In Denver Merchandise, the borrower defaulted on a note and, following the lender’s acceleration of the outstanding amounts owed under the note, the borrower commenced a chapter 11 case. The prepayment premium dispute in that case centered on two key note provisions. The first provision, contained in Article 6 (“Prepayment”), provided as follows:
Borrower shall pay the Prepayment Consideration due hereunder whether the prepayment is voluntary or involuntary (including without limitation in connection with Lender’s acceleration of the unpaid principal balance of the Note) . . . .
The second provision, contained in Article 4 (“Default and Acceleration”), provided as follows:
(a) The whole of the principal sum of this Note, (b) interest, default interest, late charges and other sums, as provided in this Note . . . [and] (c) all other moneys agreed or provided to be paid by Borrower in this Note . . . shall without notice become immediately due and payable at the option of Lender if any payment required in this Note is not paid prior to the tenth (10th) day after the date when due or on the Maturity Date or on the happening of any other default . . . .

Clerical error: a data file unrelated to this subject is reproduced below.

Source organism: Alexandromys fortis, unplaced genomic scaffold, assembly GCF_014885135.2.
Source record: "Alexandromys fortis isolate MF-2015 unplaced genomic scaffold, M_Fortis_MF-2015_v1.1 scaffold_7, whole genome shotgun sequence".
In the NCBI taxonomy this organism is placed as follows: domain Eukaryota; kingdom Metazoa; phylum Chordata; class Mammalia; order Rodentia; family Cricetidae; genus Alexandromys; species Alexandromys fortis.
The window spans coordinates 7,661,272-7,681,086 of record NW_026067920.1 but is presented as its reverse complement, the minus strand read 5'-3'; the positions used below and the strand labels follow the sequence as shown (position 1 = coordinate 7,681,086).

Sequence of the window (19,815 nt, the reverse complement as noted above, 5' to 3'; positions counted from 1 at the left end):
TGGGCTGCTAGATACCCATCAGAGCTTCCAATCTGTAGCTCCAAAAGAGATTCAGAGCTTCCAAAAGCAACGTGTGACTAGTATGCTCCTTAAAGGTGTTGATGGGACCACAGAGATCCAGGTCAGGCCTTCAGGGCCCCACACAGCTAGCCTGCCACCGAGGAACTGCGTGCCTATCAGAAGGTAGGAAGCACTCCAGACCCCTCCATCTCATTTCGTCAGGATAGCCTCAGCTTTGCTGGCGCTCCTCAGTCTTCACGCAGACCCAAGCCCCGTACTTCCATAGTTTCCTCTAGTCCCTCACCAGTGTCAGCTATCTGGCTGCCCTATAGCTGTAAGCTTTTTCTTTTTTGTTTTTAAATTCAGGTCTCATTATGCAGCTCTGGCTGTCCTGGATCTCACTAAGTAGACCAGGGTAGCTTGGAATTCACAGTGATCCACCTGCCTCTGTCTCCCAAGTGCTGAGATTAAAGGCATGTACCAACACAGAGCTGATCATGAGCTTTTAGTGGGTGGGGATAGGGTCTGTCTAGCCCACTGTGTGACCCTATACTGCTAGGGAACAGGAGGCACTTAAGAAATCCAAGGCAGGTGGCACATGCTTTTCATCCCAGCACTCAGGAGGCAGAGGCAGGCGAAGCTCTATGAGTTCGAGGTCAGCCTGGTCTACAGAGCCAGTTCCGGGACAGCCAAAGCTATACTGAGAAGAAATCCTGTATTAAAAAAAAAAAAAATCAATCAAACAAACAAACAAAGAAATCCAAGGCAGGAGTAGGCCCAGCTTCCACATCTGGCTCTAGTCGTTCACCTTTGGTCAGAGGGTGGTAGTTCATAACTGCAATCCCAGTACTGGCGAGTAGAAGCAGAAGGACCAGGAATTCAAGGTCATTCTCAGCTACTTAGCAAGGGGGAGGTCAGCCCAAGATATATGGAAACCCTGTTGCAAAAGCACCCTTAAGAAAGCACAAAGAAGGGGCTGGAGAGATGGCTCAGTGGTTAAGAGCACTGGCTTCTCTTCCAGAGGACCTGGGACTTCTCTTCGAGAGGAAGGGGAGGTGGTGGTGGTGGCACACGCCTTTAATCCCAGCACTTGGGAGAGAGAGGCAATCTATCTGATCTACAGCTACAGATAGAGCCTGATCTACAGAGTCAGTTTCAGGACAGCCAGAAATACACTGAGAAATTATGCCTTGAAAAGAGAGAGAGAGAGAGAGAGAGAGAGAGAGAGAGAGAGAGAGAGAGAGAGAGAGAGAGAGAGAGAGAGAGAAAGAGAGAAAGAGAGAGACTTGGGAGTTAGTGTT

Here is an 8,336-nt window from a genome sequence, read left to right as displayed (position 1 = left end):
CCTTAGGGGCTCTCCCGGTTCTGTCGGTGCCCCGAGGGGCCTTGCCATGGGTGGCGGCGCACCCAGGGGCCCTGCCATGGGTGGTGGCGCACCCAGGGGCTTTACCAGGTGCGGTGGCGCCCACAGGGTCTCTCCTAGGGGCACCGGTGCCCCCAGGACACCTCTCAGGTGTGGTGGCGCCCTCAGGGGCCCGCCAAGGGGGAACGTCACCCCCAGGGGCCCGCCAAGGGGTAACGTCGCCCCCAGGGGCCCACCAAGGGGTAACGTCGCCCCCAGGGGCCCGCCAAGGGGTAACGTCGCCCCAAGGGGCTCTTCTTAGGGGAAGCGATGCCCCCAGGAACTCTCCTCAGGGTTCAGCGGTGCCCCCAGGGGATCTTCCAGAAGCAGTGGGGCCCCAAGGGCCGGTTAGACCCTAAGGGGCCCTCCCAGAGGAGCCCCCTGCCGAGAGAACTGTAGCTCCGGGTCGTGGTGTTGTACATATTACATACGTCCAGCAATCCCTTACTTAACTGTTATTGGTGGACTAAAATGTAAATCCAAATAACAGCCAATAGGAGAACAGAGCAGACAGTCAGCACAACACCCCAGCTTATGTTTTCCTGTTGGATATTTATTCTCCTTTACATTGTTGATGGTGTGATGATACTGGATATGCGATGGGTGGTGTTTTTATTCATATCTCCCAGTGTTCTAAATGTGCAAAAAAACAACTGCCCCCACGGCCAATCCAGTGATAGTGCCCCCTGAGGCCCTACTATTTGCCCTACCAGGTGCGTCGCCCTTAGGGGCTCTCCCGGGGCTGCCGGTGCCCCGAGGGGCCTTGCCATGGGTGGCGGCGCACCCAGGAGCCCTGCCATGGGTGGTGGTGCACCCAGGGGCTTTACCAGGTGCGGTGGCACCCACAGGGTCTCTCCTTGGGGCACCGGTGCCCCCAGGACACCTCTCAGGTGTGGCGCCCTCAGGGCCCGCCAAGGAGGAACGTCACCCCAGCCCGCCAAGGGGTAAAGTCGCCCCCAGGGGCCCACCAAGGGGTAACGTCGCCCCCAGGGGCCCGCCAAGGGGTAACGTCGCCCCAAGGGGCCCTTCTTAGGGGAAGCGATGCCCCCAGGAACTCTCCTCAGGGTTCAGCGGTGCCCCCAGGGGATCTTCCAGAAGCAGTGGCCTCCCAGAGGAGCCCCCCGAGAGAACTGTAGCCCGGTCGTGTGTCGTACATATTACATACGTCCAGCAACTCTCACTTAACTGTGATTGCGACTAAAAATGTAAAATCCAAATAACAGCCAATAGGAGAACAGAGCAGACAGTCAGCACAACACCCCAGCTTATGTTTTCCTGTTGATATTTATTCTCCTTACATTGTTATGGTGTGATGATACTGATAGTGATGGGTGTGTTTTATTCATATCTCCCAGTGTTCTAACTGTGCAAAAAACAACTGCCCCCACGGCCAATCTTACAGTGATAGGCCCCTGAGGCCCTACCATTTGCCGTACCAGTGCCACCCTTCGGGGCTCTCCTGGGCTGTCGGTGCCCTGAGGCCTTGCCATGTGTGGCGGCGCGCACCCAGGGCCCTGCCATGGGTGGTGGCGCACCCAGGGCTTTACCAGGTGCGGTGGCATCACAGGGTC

The lender in Denver Merchandise included the prepayment premium amount (approximately $1.8 million) in its proof of claim filed in the debtor-borrower’s chapter 11 case. The debtor objected to the lender’s claim and the lender responded, arguing that it was entitled to payment of the premium because the language in Articles 6 and 4, taken collectively, provided for payment of the premium in the event of acceleration. The debtor argued, on the other hand, that Article 6 dealt only with voluntary or involuntary “prepayments” and that the language pertaining to acceleration merely provided an example of a situation in which an involuntary prepayment might be made. Similarly, Article 4 did not explicitly provide for payment of a premium in the event of acceleration, but rather just permitted the lender to accelerate “all other moneys agreed or provided to be paid” by the debtor pursuant to the note. Because neither provision explicitly provided the lender with a right to the prepayment premium in the absence of an actual prepayment, the lender was not entitled to a claim for the asserted premium amount. The United States Bankruptcy Court for the Northern District of Texas agreed with the debtor and issued a short order granting the debtor’s claim objection. The United States District Court for the Northern District of Texas affirmed, and, on de novo review (Colorado law provides that interpretation of a contract is a matter of law and is reviewed de novo), the Fifth Circuit affirmed the District Court’s ruling.